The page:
Title

Workforce localization, information sharing, and the imperative of culture: A preliminary exploration of expatriate-Emirati information sharing in Dubai’s private sector

Source of Publication

International Journal of Organizational Analysis

Abstract

© 2017, © Emerald Publishing Limited. Purpose: The aim of this study is to conduct an initial investigation of information sharing between the vast number of expatriate employees and the small minority of local employees in Dubai’s private sector workforce. Research on the impact of the workforce localization policy has highlighted the frequent marginalization of locals within the expatriate-dominated private sector. One form of this is the reluctance of expatriates to share information with local recruits, and the authors conducted this study to assess the reality and extent of this phenomenon. Design/methodology/approach: The authors designed a brief interview survey to probe how Emirati employees secure workplace information and whether they experience information withholding on the part of expatriate colleagues. The authors also explored whether any such experience impacts on their attitudes to working in the private sector since this is a key factor in the success of the localization policy. Complete responses were received from 0.9 per cent of the total local private sector workforce. Findings: A notable lack of information sharing emerged with 58 per cent of respondents reporting their expatriate colleagues’ and superiors’ reluctance to share information with them, and 63 per cent describing experiences of discriminatory behavior. Research limitations/implications: The authors identify key cultural and communication issues relating to localization within Dubai’s multicultural workforce. These include the broader cultural factors that determine how Emiratis conceptualize information sharing. Future research can pursue this issue to help inform the development of supportive information sharing practices. Such practices are an essential part of the creation of a diversity climate, which is necessary to sustain localization. Originality/value: This study is a pioneering attempt to empirically investigate the information sharing practices that Emirati private sector employees experience. It suggests that the exclusion of citizens from the workplace through practices such as “ghost Emiratization” reverberates in the workplace through a lack of information sharing.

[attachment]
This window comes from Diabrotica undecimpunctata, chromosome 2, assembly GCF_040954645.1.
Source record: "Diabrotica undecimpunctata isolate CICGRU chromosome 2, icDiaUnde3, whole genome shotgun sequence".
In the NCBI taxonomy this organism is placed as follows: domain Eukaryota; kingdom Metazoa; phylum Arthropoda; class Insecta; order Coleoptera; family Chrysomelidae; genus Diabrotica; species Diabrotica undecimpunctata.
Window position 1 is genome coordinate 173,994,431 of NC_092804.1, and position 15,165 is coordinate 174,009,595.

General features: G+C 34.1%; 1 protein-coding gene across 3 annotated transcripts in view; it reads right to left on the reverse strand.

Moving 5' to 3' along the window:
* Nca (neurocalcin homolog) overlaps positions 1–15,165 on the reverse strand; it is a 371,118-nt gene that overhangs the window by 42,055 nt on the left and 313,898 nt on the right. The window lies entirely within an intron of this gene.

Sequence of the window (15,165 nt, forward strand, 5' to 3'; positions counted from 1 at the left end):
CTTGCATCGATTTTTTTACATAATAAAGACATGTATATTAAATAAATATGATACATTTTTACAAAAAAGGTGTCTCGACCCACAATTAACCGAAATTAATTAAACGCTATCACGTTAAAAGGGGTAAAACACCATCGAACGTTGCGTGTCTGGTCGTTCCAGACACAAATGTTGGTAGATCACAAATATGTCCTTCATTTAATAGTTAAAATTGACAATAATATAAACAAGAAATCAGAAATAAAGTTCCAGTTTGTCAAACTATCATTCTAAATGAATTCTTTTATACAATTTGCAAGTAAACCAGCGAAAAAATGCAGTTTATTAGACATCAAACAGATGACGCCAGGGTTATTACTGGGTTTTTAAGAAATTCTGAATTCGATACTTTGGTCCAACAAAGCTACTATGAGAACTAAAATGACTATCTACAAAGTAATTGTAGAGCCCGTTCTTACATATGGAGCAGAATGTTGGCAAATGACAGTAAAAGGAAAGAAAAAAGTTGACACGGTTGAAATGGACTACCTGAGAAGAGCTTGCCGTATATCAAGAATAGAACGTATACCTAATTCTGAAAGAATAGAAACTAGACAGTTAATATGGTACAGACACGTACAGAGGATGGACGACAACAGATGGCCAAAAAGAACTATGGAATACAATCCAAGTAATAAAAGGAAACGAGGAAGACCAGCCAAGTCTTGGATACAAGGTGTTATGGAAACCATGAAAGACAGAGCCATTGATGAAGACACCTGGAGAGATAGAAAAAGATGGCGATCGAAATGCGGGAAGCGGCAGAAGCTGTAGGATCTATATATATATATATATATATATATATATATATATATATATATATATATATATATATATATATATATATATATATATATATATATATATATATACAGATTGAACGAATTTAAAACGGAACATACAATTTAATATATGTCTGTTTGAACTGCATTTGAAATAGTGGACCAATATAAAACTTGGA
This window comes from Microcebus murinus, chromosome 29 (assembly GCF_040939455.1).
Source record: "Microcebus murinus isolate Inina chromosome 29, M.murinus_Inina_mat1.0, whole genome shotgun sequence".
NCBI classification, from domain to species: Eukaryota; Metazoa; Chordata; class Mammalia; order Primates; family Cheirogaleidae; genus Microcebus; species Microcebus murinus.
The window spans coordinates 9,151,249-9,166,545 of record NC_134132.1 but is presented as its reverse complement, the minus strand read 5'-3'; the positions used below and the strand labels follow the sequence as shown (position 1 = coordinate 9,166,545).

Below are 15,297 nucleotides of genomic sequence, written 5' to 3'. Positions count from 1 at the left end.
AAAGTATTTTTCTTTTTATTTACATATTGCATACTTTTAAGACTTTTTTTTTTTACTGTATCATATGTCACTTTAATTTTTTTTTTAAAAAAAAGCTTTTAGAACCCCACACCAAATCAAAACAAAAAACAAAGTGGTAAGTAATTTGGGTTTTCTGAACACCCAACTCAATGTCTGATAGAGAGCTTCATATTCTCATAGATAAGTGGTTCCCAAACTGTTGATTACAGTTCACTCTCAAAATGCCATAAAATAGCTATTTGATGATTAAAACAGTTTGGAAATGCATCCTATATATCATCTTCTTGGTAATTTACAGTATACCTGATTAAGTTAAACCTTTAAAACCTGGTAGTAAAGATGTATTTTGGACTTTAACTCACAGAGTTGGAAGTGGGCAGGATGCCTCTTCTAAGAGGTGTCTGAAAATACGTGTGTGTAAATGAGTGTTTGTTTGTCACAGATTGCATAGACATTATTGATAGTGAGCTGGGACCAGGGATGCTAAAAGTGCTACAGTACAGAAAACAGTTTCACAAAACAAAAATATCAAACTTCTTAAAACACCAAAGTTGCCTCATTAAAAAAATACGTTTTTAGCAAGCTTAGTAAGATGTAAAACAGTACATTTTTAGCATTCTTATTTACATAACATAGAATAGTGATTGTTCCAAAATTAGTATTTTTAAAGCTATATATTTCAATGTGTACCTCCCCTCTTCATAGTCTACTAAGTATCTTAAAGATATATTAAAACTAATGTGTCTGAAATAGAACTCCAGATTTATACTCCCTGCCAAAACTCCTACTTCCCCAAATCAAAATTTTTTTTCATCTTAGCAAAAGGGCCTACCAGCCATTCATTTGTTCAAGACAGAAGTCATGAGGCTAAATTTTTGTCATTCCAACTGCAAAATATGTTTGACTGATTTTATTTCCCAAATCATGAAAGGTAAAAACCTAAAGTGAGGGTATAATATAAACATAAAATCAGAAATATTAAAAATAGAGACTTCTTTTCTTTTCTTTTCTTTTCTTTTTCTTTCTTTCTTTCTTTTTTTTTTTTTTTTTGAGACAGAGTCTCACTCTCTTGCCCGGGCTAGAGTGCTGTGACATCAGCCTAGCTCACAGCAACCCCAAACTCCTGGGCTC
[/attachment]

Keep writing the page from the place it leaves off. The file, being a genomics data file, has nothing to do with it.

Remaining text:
Document Type

Article

First Page

103

Last Page

122

Publication Date

1-1-2017

DOI

10.1108/IJOA-09-2015-0908

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